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Re: foreign key locks, 2nd attempt

From: Alvaro Herrera <alvherre(at)commandprompt(dot)com>
To: Robert Haas <robertmhaas(at)gmail(dot)com>
Cc: Noah Misch <noah(at)leadboat(dot)com>, Pg Hackers <pgsql-hackers(at)postgresql(dot)org>
Subject: Re: foreign key locks, 2nd attempt
Date: 2012-01-31 23:55:19
Message-ID: 1328053433-sup-1091@alvh.no-ip.org (view raw or flat)
Thread:
Lists: pgsql-hackers
Excerpts from Robert Haas's message of mar ene 31 14:12:10 -0300 2012:
> 
> On Tue, Jan 31, 2012 at 11:58 AM, Alvaro Herrera
> <alvherre(at)commandprompt(dot)com> wrote:
> > Well, we're already storing a multixact in Xmax, so it's not like we
> > don't assume that we can store multis in space normally reserved for
> > Xids.  What I've been wondering is not how ugly it is, but rather of the
> > fact that we're bloating pg_class some more.
> 
> I don't think another 4 bytes in pg_class is that big a deal.  We
> don't do relcache rebuilds frequently enough for that to really matter
> much.  The bigger cost of this patch seems to me to be that we're
> going to have to carry around multi-xact IDs for a long time, and
> probably fsync and/or WAL-log them moreso than now.  I'm not sure how
> much you've worried about that, but a new column in pg_class seems
> like line noise by comparison.

I'm not too worried by either fsyncing or WAL logging, because those
costs are only going to be paid when a multixact is used at all; if we
avoid having to wait for an arbitrary length of time at some point, then
it doesn't matter than we some things are bit slower.  I worry about a
new pg_class column because it's going to be paid by everyone, whether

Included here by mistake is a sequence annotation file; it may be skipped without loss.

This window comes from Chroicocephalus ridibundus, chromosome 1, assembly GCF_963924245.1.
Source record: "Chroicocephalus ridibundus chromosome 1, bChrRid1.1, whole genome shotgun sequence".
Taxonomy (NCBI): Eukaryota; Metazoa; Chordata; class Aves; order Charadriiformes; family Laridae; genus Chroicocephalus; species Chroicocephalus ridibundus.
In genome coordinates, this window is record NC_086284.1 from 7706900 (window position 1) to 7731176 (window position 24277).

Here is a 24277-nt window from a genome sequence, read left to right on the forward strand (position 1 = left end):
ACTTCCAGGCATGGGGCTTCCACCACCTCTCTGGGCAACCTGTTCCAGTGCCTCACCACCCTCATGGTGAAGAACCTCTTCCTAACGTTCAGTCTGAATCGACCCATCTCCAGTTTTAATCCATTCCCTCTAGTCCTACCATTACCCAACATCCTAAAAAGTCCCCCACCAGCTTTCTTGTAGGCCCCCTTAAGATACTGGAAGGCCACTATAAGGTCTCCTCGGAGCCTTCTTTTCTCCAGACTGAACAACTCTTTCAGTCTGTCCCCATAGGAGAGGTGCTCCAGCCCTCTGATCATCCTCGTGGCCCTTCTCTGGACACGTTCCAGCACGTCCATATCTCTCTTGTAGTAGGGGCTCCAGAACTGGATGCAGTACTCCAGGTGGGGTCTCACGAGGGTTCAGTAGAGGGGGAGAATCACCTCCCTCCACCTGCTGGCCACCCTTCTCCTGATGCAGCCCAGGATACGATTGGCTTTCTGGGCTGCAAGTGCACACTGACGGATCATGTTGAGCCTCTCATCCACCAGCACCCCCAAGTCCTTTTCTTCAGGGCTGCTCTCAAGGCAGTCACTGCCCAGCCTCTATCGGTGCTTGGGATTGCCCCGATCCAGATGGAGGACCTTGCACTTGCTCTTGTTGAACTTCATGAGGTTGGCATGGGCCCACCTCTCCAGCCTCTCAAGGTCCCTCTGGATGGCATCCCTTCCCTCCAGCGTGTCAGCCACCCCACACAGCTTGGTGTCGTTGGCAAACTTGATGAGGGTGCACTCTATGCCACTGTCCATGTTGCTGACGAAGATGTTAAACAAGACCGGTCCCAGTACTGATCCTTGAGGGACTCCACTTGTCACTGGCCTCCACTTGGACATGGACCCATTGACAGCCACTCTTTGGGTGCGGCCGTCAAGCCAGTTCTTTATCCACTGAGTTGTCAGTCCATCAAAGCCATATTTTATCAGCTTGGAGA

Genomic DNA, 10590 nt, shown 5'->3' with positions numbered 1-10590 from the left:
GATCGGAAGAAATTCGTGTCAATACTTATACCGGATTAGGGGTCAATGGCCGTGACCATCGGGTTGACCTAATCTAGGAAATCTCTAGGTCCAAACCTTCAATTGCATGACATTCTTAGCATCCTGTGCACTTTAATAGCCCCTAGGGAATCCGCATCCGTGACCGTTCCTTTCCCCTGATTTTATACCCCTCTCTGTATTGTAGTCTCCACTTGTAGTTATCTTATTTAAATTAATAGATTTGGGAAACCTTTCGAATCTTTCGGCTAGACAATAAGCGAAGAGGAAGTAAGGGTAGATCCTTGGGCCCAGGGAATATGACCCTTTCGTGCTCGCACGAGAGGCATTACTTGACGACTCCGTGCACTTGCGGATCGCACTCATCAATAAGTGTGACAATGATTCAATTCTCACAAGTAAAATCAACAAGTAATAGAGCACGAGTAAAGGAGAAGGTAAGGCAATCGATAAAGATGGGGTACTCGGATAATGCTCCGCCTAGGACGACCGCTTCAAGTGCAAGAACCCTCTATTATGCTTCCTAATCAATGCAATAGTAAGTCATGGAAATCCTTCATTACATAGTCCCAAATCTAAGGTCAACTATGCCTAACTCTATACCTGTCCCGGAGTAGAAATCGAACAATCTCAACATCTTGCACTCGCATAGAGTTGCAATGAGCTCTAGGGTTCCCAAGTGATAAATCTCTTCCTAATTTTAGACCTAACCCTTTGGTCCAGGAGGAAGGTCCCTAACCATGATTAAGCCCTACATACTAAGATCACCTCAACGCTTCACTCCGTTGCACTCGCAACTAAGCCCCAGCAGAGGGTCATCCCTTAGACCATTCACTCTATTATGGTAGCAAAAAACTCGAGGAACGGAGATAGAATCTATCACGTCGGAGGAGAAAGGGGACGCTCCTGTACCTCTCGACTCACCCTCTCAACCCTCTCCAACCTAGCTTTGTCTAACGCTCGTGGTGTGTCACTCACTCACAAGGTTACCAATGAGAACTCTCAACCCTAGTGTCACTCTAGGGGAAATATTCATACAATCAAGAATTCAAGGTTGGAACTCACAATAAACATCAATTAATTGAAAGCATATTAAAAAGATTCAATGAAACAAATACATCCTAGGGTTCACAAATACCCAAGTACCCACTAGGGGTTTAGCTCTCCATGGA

they use multixacts or not.

But, having never heard anybody stand against this proposal, I'll go do
that.

> >> What about SELECT FOR UPDATE?  That's a pretty common case, I think.
> >> If that's now going to force a multixact to get created and
> >> additionally force multixact lookups when the row is subsequently
> >> examined, that seems, well, actually pretty scary at first glance.
> >> SELECT FOR UPDATE is fairly expensive as it stands, and is commonly
> >> used.
> >
> > SELECT FOR UPDATE is still going to work without a multi in the simple
> > cases.  The case where it's different is when somebody else grabs a KEY
> > SHARE lock on the same tuple; it's now going to get a multi, where it
> > previously blocked.  So other transactions later checking the tuple will
> > have a bit of a larger cost.  That's okay considering that it meant
> > the other transaction did not have to wait anymore.
> 
> OK.  I assume that the different treatment of SELECT FOR SHARE is due
> to lack of bit space?

Yes.  I gave preference for SELECT FOR UPDATE and SELECT FOR KEY SHARE
because those are presumably going to be used much more frequently than
SELECT FOR SHARE; one because it's part of the standard and there are
plenty of use cases; the other because we're going to use it internally
very frequently.

Now, perhaps we could fix that (i.e. have a separate hint bit for SELECT
FOR SHARE), but I don't think it's justified.

In the meantime, here's an updated version which fixes some funny
border cases, mostly involving locks acquired in aborted
subtransactions.  Interestingly, it seems to me the code in heapam.c is
now clearer than before.

The other bit about columns to be considered keys isn't yet changed in
this version.

-- 
Álvaro Herrera <alvherre(at)commandprompt(dot)com>
The PostgreSQL Company - Command Prompt, Inc.
PostgreSQL Replication, Consulting, Custom Development, 24x7 support

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